I think the hardest part is getting the first few clients. It was even harder for me because I was 17 at the time and I believe people had some trust issues letting a teenager fix their expensive computers. However, eventually I changed that perception as I really looked after my first few clients and they spread the word to their friends. A tip I recommend to help others get their first few clients is to make it easy for your clients to recommend you. Always leave them a few cards and say something like “Here is my card in case you need me again. Ive given a couple extra if any of your friends need some computer help and you are happy with my work”.
What were the biggest factors that motivated you to start your own business?
My grandfather, my father, his 4 brothers and my mother are all self employed so being self-employed was “normal” to me. Perhaps its in my blood.
There were some other factors such as wanting to control my own destiny. For example, back in the 1950s you would go to school, get good grades, get into a good uni and then land a nice job, work hard and get paid well. Now days, companies are downsizing, work is being outsourced to third world countries and many employers really don’t give a damn about you. I’d rather not be in the position where a employer can cut off 100% of my income at the drop of a hat.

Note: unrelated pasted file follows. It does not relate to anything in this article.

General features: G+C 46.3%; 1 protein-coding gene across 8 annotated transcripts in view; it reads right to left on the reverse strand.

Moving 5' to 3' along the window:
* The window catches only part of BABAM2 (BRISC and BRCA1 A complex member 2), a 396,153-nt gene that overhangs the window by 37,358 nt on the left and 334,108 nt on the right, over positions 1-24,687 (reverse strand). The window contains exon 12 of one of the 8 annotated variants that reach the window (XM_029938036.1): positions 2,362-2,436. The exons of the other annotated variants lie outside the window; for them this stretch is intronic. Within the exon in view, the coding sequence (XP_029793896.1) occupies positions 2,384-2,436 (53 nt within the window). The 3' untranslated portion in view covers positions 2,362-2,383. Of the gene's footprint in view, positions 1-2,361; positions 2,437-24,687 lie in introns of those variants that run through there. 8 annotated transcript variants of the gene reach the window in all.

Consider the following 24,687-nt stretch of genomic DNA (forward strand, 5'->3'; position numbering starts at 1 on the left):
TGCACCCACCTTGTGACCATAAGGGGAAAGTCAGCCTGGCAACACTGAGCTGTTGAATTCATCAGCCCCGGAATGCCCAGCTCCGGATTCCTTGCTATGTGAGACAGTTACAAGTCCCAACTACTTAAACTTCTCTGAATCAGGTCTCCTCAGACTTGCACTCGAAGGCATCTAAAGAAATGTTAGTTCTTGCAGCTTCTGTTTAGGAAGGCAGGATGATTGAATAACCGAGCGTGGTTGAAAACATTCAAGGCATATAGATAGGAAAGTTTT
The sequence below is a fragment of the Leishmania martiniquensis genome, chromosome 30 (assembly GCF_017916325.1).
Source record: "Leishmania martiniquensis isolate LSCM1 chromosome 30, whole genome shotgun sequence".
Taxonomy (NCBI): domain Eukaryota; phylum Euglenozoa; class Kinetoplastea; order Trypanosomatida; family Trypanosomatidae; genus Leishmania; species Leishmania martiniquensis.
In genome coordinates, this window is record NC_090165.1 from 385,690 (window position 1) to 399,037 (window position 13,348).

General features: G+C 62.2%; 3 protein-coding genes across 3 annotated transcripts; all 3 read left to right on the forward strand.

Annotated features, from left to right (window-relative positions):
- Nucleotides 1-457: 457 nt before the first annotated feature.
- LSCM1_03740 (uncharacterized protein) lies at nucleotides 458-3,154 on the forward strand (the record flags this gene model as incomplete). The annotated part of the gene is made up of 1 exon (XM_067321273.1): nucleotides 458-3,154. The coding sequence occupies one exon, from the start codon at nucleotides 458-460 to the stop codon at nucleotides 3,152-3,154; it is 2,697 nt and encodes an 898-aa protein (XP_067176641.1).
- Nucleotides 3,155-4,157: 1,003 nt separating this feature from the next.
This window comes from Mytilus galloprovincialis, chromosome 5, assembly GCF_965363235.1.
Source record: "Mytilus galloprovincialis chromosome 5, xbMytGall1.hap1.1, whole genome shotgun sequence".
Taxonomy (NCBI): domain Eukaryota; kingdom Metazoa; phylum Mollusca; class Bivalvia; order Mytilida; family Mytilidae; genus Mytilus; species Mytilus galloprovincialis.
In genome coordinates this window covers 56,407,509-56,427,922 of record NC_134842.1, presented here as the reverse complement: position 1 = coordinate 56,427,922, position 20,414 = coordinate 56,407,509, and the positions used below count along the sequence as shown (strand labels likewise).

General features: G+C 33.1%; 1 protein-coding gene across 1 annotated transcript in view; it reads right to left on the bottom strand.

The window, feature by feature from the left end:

What have been some of the biggest challenges you’ve faced as a business owner?
The biggest challenge for me as a business owner is continually searching for effective advertising. The problem with advertising is that business owners get different results for different areas. You can have a plumber that does great in a certain publication and a technician who does poorly. Ive had times where I put ads in a magazine where I expected to have heaps of calls but didn’t get one. Ive tried cheap ones with small ad slots that I didn’t expect to go well yet worked great. You have to keep experimenting and when you find one that works great, keep advertising in it and try some more advertising somewhere else. Eventually you will end up with a bunch of highly effective advertising.